1. (2014 February) EarthSharing.org: Launch

On Tuesday, Robert Schalkenbach Foundation released earthsharing.org with an accompanying video “Why is the rent so high?”.

The site includes an economic history timeline (click right side of timeline to progress), an online forum, opportunities for collaboration and volunteering, as well as an easy to search library system.

Using this new library system, RSF intends to archive a large amount of appropriate Georgist literature, videos, and other content. We’re calling on fellow Georgists to help grow the library. If you have content you’d like to add, email info@earthsharing.org. Special thanks to Edward Miller for coding the library and creating an accompanying demonstrational video.

How to use the library: https://www.youtube.com/watch?feature=player_embedded&v=y9FD63-Ddf8

Also, be sure to sign up for Earth Sharing’s newsletter.

Newsletter:
http://www.earthsharing.org/#!newsletterregistration/c22cl

2 thoughts on “1. (2014 February) EarthSharing.org: Launch

  1. Just wondering: After I watched “Why is the Rent So High?” there appeared on my screen perhaps 6 other video choices: 1 about a C.O in Korea; 1 a dialogue about evolution. I am wondering what they are on this site, since they have nothing to do with Georgism?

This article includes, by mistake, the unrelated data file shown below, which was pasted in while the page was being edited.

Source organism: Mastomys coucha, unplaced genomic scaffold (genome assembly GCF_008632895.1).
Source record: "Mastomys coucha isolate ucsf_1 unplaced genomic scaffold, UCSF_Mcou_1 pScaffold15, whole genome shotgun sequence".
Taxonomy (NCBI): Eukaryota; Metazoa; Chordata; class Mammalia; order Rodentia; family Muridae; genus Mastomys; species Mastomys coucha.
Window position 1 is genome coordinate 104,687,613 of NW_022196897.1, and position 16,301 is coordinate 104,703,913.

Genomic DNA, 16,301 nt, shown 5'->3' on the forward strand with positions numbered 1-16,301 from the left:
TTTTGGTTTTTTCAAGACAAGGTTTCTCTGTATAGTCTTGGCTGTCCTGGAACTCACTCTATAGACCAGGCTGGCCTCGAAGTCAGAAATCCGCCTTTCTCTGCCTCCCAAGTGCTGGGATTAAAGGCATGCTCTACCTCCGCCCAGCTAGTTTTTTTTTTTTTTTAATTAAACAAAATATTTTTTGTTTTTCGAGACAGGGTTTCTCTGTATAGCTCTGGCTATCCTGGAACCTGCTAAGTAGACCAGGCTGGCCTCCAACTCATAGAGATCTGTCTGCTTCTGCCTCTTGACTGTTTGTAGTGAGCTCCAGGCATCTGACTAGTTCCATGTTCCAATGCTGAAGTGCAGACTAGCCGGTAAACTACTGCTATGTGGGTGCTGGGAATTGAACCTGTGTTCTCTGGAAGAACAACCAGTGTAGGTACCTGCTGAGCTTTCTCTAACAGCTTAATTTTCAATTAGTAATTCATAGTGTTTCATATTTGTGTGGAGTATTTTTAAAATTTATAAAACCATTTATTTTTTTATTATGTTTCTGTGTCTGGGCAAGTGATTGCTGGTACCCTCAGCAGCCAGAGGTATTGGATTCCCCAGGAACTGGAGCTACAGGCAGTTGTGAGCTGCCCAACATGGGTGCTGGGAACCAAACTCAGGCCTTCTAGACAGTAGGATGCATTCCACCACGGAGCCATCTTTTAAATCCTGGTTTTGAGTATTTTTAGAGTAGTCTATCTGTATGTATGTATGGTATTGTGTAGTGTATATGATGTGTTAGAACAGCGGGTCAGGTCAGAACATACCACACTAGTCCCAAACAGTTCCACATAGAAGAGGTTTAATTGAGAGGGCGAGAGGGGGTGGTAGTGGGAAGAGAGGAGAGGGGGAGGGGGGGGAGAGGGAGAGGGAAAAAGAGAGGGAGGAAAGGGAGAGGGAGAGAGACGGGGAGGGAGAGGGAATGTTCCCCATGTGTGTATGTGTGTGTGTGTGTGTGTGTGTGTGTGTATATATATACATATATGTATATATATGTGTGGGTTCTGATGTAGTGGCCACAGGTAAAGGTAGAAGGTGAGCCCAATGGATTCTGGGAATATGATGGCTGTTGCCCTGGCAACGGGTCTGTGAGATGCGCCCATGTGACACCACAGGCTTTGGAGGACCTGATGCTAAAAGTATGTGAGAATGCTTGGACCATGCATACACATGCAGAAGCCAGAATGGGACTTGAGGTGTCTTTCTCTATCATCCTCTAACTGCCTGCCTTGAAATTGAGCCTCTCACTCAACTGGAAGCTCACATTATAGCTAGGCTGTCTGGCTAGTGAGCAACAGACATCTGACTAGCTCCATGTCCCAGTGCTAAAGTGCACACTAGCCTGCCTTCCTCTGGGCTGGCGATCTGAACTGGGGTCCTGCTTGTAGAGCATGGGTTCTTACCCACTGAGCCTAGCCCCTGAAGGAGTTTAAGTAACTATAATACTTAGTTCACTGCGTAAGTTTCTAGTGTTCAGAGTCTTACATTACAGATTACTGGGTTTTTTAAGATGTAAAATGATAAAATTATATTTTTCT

Also one comment re Why is the Rent so High? I didn’t care for the phrase “radical land redistribution policies” which upset societies, (or something close to that). Once one realizes that land is monopolized, which your video shows, one’s first thought is how to redistribute it more fairly, no? I don’t think George eschewed physical land redistribution because it was too “radical,” but because it was too impractical and open to corruption. In my view, cumbersome as it might be, it would be a lot better than what we have today, with people living on the street while millionaires own vast empty acres. George’s single-tax proposal IS radical, in that it gets to the root of land monopoly, and I hope we can own that concept. A “radical” remedy can be good – if it has its intended effects, and in the case of poverty, since just about everything else (non-radical) has been tried, let’s go with the one, radical (but non-violent and democratic) remedy that will work.

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